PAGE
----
God knows us so well. Deep in our consciousness, He moves, examining all our hidden places, shedding his piercing light in the contours of our evasions and our defenses. He breaks them down with the warmth of His acceptance. Then, at just the right moment, He breaks through and pleads for our assent. We always knew that He knew. Like a long-lost friend, He embraces our brokenness and our littleness and our we-dare-not-dream-that-it-could-happen; speaking just the right word, summoning the most accurate and revealing knowledge of our lives, and saying that it is good. And despite the sin and the hatreds of our lives, He heals us by one look of His providence.
And then we know beyond a shadow of a doubt that we are not alone and that we are loved.
Thus, the grace of God that abides in us works its salvation. It is not extrinsic to us, but in our very bones. God is not out there somewhere in the cosmos. He moves within our very being and is the closest to us. He is intimacy itself. So close that we barely notice Him sometimes. He does not shout. He whispers.
I don’t know what your reaction is to His closeness. I find it both comforting and scary. It is comforting to know that Someone truly knows us (even our moments that make us feel ashamed) and still loves and cherishes us. He would do anything for us except take away our freedom and do it Himself. Our choices matter to Him and if we choose to walk our own path and not accept His offer of love, he will respect that tragic choice. But He will also, like a good and hopeful parent who has been disappointed many times by their child, stay close to us and hang in there for us and in us.
I am reminded of the beautiful parable of the Prodigal Son. This wonderful story has inspired great artists. I remember seeing the Rembrandt painting of the reconciliation of Father and Son in the Hermitage Museum in St. Petersburg. There were literally hundreds of Chinese tourists from Communist China staring at the painting. They seemed to be moved by it, but, given that most of them were unbelievers, I wondered what they got out of it.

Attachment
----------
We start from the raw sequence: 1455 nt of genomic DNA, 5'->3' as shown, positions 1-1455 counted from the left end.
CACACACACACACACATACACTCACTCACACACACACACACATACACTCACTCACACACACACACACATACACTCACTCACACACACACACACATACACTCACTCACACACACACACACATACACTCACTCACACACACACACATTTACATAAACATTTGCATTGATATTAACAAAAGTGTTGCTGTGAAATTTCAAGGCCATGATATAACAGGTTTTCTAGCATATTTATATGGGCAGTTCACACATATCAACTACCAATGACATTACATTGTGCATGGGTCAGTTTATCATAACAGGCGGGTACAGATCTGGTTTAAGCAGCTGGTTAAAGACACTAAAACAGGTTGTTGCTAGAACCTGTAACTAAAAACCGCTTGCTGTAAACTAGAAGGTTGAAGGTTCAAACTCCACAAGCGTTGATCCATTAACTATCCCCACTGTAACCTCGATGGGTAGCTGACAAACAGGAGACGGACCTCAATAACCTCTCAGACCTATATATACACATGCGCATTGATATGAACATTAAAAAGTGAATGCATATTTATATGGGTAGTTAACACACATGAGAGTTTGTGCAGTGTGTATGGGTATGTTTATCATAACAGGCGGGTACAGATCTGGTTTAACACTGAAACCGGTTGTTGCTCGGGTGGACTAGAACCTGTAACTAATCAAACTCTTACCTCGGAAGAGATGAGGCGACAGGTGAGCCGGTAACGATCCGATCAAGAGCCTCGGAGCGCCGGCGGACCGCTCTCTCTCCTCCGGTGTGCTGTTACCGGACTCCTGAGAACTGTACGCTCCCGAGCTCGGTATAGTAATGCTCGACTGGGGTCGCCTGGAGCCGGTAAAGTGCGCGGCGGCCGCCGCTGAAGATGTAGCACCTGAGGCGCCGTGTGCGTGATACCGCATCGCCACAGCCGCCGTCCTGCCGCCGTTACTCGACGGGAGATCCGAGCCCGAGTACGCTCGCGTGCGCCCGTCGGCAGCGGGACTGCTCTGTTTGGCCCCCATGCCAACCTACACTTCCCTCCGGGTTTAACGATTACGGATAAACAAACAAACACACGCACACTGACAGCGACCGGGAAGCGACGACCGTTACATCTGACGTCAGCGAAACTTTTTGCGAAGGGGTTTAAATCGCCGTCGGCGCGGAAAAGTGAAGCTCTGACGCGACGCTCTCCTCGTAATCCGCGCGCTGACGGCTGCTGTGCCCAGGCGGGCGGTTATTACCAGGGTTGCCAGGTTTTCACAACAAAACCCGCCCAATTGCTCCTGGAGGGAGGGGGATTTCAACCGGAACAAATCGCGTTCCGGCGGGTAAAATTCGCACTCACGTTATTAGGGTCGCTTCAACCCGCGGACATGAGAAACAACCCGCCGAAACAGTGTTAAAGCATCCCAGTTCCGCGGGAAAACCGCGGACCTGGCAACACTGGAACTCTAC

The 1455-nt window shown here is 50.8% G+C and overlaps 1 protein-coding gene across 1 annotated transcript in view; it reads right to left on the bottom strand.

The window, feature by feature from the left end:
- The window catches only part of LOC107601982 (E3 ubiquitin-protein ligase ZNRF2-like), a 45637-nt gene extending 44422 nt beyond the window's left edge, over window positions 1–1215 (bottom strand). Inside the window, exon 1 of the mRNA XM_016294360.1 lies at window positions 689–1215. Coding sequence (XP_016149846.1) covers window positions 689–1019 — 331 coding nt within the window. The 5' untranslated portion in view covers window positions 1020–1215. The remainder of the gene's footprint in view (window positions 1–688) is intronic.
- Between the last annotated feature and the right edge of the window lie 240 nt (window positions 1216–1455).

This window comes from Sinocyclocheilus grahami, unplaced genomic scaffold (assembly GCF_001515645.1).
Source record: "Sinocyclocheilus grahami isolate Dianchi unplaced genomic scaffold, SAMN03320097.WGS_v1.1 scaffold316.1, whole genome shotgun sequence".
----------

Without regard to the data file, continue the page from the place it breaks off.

I also saw the Balanchine Ballet telling the story of the Prodigal Son in classical dance. It was spellbinding.
Rembrandt as a painter and Balanchine as a choreographer both were moved by the story which is timeless and stretches across many cultures.
It tells the story of the God of Jesus Christ, that same God who knows us so well and who just won’t give up on us. Both sons disrespect the Father. But he runs to greet the younger and when the older won’t join the welcome home party of the bad-boy son, his father comes to plead with him to love his brother.
How can you not love a Dad like that!
I think we are too literal in our spatial understanding of the presence of God in our lives. Even though we think we are so sophisticated we have to admit that God is like an old man in the sky. What a poor understanding of the Creator and the Sustainer of the Universe, who knows the number of hairs we have on our heads, who can name every atom in our bodies, who felt for us even when we tripped and fell when we were 3 years old!
It is so important to have a more nuanced, and at the same time more expansive, view of God and His presence in our lives—every minute of our lives.
In this time of ‘social distancing’, we have to radically redefine the closeness of God to us, and the spiritual and moral implications of this renewed vision.
Things are a lot more mysterious and more wonderful about this God we worship. It is why we are so uneasy and restless. We need and want Him so much, that our whole being is not at peace until we are with Him.
And yet….how close He is!